Cyanobacteria blooms and toxic events have been on the rise across Canada in recent years, from blooms so big you can see them from space in Lake Erie or small day-long-lived blooms in small lakes. As our summers stay warm and water temperatures remain high, risk for cyanobacteria blooms will continue. In the past year, four dogs have lost their lives due to ingesting cyanobacteria along the Wolastoq [St. John River] causing obvious concern for pet owners, researchers, government officials and river lovers.
So, what are cyanobacteria?
Cyanobacteria or blue-green algae as they are sometimes called due to confusion from early scientists who thought they were an algae, are actually photosynthetic bacteria. Some species, but not all, produce toxins that are toxic to humans and other vertebrates that cause different reactions from nervous system and organ impacts to gastrointestinal illness and skin irritation.
Cyanobacteria are naturally occurring in waterbodies and have existed for billions of years; however, human impacts on water quality can increase the abundance of cyanobacteria. Cyanobacteria thrive in warm waters with excess nutrients. Many human activities can cause an increase in the availability of nutrients entering our lakes and rivers, particularly phosphorus.
Phosphorus can be found in many sources including:
runoff from lawns, agricultural land, and forestry operation sites, and
is naturally occurring in topsoil and sediment
When phosphorus levels are high, cyanobacteria can quickly dominate the habitat with these extra nutrients, creating either a bloom or an abundance of benthic mats.
Through research in the Lawrence lab at UNB Fredericton, it has been discovered that in the Wolastoq [St. John River] there are two types of cyanobacteria of concern: species that form surface blooms and species that form mats.
Surface bloom forming cyanobacteria are more common and what people generally think of when the issue of cyanobacteria comes up. These are the blooms that you can see on the surface or in the water column that look green or blue-ish green and will form in warm, slow moving water like the many lakes and bays within the watershed. These blooms can still contain species capable of producing toxins, the most common being microcystin, that are known to cause skin irritation, gastrointestinal illness, and liver damage. Many lakes have had advisories for these blooms – Grand Lake, Lac Baker, Washademoak Lake, and Nashwaak Lake to name a few. A full listing of cyanobacteria advisories can be found here: https://www2.gnb.ca/content/gnb/en/departments/ocmoh/health_advisories.html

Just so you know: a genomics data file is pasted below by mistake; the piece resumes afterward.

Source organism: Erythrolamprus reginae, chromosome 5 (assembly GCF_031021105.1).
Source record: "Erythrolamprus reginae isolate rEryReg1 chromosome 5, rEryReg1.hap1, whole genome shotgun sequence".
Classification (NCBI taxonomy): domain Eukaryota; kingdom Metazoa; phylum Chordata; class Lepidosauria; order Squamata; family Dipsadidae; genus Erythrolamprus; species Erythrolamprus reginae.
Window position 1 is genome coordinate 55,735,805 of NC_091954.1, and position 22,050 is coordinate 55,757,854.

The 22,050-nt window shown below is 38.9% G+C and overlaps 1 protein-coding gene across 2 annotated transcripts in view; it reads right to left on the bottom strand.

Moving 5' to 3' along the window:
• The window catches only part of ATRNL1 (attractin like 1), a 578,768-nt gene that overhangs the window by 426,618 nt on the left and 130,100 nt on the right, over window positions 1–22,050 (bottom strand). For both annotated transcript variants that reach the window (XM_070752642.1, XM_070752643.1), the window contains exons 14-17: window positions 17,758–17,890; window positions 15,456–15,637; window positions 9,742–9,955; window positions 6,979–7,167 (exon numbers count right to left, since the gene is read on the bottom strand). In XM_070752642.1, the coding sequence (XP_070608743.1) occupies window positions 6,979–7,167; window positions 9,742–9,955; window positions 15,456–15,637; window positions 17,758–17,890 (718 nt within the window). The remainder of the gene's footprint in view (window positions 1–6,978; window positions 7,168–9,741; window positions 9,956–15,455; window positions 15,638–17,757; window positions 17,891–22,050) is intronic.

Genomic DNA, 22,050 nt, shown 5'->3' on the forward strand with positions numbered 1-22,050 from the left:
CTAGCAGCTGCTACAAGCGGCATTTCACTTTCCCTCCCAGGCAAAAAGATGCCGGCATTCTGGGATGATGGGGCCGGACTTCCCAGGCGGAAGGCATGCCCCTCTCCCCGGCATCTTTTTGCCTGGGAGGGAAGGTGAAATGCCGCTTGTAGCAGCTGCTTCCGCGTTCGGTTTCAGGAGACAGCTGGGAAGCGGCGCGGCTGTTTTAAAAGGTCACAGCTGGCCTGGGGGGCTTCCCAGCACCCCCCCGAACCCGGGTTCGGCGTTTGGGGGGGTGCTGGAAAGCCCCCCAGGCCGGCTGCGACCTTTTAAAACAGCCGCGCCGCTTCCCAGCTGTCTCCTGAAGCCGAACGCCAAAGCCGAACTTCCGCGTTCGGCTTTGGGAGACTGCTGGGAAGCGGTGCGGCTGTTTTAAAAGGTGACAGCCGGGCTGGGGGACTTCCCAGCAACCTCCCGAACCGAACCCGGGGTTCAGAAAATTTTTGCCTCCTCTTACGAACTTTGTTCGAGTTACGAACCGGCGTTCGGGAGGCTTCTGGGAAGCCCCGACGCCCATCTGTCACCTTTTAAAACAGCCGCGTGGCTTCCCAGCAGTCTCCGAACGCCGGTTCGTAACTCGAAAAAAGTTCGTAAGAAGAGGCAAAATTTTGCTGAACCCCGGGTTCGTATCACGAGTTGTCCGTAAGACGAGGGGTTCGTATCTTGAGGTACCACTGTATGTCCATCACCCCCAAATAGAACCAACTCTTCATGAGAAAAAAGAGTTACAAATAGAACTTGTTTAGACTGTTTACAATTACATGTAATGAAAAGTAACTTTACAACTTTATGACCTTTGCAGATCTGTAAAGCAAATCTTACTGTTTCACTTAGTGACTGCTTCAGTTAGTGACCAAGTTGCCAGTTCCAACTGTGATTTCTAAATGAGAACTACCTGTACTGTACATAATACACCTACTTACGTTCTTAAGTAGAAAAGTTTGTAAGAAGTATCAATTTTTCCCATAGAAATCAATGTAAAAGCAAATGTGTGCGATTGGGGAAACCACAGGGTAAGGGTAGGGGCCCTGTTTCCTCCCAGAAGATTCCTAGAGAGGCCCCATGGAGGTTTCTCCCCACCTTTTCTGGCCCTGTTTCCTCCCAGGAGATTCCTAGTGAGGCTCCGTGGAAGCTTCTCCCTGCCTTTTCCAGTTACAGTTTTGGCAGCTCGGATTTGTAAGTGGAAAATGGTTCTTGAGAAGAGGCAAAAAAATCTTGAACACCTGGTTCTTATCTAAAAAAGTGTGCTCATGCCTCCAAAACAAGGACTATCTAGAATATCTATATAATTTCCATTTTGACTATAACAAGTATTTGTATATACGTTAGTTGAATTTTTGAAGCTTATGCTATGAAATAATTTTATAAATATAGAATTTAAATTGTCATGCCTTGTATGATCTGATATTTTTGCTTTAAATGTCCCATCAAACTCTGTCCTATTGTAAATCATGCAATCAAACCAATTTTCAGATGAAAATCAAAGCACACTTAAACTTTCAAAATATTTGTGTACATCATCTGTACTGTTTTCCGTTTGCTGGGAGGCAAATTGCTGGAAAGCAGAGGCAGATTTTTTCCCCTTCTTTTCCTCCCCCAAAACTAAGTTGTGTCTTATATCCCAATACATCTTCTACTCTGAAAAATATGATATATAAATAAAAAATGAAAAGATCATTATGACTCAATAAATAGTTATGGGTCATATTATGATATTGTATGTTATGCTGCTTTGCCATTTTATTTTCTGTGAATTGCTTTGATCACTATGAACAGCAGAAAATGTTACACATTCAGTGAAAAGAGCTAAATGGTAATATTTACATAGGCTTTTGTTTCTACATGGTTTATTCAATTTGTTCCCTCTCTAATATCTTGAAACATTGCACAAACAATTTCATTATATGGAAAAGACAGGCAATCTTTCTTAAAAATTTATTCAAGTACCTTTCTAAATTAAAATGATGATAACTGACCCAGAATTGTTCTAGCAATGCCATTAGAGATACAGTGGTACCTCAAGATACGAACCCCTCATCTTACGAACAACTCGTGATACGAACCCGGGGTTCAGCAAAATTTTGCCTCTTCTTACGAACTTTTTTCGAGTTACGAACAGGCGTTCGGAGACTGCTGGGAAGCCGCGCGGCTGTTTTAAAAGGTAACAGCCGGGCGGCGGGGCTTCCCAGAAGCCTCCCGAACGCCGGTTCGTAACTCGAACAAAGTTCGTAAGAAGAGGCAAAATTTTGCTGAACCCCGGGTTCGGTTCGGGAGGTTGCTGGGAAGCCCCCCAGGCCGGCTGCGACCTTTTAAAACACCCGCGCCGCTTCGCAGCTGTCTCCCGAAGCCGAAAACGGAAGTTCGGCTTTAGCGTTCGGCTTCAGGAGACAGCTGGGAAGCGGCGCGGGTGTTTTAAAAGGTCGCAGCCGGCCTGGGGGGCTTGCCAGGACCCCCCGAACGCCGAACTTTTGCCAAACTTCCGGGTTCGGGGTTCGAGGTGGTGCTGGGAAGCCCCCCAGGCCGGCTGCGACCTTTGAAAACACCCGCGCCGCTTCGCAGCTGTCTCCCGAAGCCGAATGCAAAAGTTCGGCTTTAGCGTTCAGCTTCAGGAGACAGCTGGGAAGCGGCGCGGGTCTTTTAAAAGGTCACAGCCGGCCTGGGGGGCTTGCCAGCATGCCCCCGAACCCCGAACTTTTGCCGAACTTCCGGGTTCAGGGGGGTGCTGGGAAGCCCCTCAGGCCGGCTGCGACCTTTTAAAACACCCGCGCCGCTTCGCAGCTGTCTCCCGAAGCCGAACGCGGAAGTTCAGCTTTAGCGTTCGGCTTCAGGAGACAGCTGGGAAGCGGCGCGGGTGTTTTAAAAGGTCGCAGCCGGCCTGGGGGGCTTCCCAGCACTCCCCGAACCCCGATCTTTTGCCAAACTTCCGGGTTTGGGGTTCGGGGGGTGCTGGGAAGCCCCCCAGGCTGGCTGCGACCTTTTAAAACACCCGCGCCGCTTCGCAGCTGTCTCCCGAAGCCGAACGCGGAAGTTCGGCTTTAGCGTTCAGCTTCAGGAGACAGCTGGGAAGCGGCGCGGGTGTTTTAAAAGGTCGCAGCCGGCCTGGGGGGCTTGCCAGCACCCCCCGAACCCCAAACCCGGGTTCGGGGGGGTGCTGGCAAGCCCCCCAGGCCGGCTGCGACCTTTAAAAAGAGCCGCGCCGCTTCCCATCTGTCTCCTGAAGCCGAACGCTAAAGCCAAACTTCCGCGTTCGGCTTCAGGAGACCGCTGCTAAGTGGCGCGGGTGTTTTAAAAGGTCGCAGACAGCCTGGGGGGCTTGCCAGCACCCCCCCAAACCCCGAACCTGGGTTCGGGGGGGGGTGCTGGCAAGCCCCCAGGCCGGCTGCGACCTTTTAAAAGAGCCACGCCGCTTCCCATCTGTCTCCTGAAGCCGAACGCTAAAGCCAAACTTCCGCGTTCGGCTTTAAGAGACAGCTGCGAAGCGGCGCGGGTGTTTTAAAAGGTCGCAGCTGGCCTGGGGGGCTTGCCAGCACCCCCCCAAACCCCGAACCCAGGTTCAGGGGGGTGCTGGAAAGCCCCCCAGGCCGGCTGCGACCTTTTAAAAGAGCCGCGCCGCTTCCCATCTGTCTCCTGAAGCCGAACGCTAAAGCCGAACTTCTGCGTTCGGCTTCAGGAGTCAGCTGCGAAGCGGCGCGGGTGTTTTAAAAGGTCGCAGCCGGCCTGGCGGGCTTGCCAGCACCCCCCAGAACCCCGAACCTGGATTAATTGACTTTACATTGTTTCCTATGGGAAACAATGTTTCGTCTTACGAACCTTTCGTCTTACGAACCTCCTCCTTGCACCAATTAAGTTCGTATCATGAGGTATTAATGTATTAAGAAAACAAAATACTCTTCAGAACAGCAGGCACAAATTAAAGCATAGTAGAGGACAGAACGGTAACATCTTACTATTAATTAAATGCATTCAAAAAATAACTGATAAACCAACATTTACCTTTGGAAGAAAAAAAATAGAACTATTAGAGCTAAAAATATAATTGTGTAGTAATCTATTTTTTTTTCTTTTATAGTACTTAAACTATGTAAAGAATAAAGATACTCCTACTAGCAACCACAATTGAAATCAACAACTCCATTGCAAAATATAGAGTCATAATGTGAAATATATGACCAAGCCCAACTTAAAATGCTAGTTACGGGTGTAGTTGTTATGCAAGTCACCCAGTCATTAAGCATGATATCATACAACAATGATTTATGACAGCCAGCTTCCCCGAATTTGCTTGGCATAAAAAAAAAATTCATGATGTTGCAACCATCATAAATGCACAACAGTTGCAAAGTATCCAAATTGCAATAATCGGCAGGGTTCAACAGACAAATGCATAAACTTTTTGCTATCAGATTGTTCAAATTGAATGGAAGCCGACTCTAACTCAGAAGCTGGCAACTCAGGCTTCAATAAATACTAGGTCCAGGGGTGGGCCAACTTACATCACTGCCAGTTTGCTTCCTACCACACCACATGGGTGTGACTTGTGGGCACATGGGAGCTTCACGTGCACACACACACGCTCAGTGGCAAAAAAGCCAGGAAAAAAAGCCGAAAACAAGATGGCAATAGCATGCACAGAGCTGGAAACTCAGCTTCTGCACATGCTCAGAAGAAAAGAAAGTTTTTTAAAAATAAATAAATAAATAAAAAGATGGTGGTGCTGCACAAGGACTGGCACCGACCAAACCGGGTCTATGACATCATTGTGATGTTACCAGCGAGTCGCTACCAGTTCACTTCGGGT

The newly discovered large cyanobacteria mats in the river are made of up species capable of creating potent neurotoxins (anatoxins) are far less studied and a new concern in our river system. Unlike a surface bloom, these mats can be present in water that looks completely clear with only a scum on the rocks and therefore looks okay for swimming, increasing the risk of exposure to these toxins. The Environment Canterbury Regional Council states that benthic cyanobacteria mats present as “substrate covered in thick brown or black mats that have a slimy/velvety texture and earthy/musty smell”.
According to researchers at UNB, these mats have formed in many areas along the main stem of the river on cobble and muddy substrates and have also been found on other aquatic vegetation. When they grow to an abundance or ‘bloom’, parts of the mat can be broken off and travel downstream where it can get washed up on shore. This causes people and pets to be exposed fairly easily if walking along the waters edge. Exposure to these toxins through ingestion or inhalation of aerosols can be fatal to everything with a nervous system. Have a listen to this interview with Dr. Janice Lawrence to learn more about her research.
Reduce your risk
To reduce your and your pet’s risks to cyanotoxins exposure, inspect the water and substrate for cyanobacteria, avoid contact with the water when cyanobacteria advisories are in place, do not ingest or drink any contaminated water – even boiling will not remove toxins - and inform the New Brunswick Department of Environment and Local Government Regional office in your area if you suspect a bloom.
What can you do to help?
Reduce the use of phosphorus on your property
Reduce runoff into waterbodies by creating or protecting buffer areas between the lawn and watercourses by planting native trees and shrubs
Prevent erosion by keeping streambanks and riparian areas naturalized with good tree and shrub cover
Properly maintain septic systems
To learn more about cyanobacteria in the Wolastoq and expert recommendations have a listen to this three part expert panel here: